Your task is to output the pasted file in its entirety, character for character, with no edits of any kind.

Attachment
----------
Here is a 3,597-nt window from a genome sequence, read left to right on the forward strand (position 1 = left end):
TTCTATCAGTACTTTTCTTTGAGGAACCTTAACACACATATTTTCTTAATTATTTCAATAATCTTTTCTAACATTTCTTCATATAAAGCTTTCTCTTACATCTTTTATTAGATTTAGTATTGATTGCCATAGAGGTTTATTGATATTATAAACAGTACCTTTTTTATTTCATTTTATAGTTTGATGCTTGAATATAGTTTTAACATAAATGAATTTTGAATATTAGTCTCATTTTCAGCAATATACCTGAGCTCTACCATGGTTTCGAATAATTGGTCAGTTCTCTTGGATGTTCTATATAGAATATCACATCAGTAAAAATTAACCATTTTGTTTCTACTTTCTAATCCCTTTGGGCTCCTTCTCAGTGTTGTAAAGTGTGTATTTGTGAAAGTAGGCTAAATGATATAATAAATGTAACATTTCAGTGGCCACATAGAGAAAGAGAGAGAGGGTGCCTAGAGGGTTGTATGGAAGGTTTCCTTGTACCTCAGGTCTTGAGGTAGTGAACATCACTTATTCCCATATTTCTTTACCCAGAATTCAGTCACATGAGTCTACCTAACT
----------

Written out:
Here is a 3,597-nt window from a genome sequence, read left to right on the forward strand (position 1 = left end):
TTCTATCAGTACTTTTCTTTGAGGAACCTTAACACACATATTTTCTTAATTATTTCAATAATCTTTTCTAACATTTCTTCATATAAAGCTTTCTCTTACATCTTTTATTAGATTTAGTATTGATTGCCATAGAGGTTTATTGATATTATAAACAGTACCTTTTTTATTTCATTTTATAGTTTGATGCTTGAATATAGTTTTAACATAAATGAATTTTGAATATTAGTCTCATTTTCAGCAATATACCTGAGCTCTACCATGGTTTCGAATAATTGGTCAGTTCTCTTGGATGTTCTATATAGAATATCACATCAGTAAAAATTAACCATTTTGTTTCTACTTTCTAATCCCTTTGGGCTCCTTCTCAGTGTTGTAAAGTGTGTATTTGTGAAAGTAGGCTAAATGATATAATAAATGTAACATTTCAGTGGCCACATAGAGAAAGAGAGAGAGGGTGCCTAGAGGGTTGTATGGAAGGTTTCCTTGTACCTCAGGTCTTGAGGTAGTGAACATCACTTATTCCCATATTTCTTTACCCAGAATTCAGTCACATGAGTCTACCTAACT